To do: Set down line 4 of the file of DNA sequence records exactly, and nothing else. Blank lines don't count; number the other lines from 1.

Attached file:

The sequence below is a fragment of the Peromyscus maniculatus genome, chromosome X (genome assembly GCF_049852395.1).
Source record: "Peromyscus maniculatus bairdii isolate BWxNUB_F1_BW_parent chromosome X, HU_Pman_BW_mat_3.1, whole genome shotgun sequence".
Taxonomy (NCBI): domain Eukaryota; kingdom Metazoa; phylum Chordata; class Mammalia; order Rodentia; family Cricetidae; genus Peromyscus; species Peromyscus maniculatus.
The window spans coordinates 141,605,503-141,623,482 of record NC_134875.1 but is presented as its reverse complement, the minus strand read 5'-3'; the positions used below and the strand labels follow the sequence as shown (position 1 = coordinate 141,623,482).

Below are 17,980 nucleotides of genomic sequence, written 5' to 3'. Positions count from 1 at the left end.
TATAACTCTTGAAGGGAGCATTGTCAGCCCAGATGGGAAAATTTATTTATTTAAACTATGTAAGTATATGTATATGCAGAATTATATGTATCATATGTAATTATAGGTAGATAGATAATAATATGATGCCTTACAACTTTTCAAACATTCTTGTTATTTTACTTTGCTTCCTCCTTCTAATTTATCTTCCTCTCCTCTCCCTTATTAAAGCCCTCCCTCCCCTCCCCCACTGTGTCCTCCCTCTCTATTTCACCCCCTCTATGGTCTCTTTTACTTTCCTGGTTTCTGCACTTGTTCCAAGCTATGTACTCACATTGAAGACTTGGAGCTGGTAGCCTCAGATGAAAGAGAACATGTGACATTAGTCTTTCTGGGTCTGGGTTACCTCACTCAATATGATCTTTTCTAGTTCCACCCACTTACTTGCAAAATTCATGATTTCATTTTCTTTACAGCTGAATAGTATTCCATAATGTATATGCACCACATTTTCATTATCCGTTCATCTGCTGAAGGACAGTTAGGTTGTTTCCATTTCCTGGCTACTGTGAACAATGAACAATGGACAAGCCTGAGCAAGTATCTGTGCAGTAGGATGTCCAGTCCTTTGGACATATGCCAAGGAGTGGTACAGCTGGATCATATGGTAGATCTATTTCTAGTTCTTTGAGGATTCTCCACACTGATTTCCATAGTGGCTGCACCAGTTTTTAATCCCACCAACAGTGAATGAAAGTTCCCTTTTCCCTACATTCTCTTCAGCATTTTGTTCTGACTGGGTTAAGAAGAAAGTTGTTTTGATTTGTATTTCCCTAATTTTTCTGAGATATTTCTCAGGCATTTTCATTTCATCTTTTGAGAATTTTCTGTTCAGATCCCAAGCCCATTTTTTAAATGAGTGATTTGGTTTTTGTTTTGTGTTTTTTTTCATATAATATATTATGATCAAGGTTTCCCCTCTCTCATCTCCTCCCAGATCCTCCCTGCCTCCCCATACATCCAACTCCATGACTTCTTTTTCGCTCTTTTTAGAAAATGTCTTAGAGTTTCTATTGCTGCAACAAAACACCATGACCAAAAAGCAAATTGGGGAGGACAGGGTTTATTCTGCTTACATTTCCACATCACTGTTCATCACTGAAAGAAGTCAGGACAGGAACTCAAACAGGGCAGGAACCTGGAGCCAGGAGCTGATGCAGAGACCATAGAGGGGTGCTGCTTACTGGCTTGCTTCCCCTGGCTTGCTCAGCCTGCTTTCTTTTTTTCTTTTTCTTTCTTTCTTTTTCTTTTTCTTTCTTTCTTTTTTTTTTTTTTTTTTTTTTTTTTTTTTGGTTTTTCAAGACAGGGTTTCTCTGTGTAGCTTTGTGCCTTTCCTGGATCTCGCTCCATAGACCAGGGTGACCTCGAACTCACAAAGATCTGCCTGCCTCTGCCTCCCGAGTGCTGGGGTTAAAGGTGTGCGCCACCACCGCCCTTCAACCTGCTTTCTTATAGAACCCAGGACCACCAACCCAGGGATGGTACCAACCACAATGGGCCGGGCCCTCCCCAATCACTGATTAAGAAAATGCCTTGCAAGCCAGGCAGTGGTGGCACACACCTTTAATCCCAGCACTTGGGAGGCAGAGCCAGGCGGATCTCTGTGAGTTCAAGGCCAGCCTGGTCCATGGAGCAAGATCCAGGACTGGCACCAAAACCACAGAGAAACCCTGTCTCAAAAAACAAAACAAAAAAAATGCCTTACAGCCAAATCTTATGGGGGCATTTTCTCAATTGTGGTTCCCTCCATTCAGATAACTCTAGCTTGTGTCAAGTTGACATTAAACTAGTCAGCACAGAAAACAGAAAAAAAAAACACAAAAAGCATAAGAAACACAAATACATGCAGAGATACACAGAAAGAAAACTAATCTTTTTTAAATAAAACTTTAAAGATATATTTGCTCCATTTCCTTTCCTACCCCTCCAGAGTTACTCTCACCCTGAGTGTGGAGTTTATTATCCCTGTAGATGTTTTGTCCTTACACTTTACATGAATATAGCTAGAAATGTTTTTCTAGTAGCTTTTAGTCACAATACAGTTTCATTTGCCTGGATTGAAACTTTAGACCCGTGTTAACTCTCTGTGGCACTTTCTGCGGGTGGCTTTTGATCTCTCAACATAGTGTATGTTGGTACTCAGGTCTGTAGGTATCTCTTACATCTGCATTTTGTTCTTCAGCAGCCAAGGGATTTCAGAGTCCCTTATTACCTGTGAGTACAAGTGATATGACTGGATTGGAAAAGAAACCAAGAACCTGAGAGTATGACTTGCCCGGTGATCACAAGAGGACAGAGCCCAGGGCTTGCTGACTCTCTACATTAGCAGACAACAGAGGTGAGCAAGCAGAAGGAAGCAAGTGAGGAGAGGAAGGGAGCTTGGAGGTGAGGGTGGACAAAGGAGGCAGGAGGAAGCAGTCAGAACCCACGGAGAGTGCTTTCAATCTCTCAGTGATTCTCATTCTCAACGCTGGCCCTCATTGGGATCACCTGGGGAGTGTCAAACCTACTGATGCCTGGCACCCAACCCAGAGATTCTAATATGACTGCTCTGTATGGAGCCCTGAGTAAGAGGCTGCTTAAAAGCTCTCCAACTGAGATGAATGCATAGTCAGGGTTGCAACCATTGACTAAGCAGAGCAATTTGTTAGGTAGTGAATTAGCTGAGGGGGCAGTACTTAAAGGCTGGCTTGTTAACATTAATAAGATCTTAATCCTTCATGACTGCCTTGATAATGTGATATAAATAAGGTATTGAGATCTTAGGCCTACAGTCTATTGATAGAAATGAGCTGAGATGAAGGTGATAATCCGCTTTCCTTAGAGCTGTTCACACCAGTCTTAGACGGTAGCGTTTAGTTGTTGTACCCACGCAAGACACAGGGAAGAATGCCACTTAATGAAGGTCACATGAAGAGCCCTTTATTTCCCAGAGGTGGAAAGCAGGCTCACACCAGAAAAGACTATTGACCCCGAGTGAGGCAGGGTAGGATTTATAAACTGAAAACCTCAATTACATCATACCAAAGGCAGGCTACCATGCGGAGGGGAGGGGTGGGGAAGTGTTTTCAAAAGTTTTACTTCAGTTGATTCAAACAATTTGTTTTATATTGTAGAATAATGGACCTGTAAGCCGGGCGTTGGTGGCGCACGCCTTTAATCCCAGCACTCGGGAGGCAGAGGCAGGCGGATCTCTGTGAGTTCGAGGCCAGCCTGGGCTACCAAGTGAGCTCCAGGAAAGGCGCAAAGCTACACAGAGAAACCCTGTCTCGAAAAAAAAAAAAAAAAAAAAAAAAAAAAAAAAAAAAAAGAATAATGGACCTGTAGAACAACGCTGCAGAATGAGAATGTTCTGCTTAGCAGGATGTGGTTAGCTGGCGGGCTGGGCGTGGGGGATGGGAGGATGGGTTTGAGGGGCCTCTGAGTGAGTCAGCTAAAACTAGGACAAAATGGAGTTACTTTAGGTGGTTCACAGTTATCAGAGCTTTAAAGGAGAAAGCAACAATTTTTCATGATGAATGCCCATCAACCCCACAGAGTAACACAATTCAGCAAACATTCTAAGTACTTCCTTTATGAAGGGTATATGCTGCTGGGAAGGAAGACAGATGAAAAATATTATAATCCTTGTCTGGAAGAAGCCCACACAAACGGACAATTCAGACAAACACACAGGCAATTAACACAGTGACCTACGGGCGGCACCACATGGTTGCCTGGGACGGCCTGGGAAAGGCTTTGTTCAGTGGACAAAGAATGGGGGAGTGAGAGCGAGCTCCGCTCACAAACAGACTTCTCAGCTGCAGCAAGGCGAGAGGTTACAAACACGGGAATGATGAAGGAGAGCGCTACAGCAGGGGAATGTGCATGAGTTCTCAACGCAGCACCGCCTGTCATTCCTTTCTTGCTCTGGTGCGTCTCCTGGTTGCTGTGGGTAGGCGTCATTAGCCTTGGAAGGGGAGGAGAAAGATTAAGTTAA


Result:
The window spans coordinates 141,605,503-141,623,482 of record NC_134875.1 but is presented as its reverse complement, the minus strand read 5'-3'; the positions used below and the strand labels follow the sequence as shown (position 1 = coordinate 141,623,482).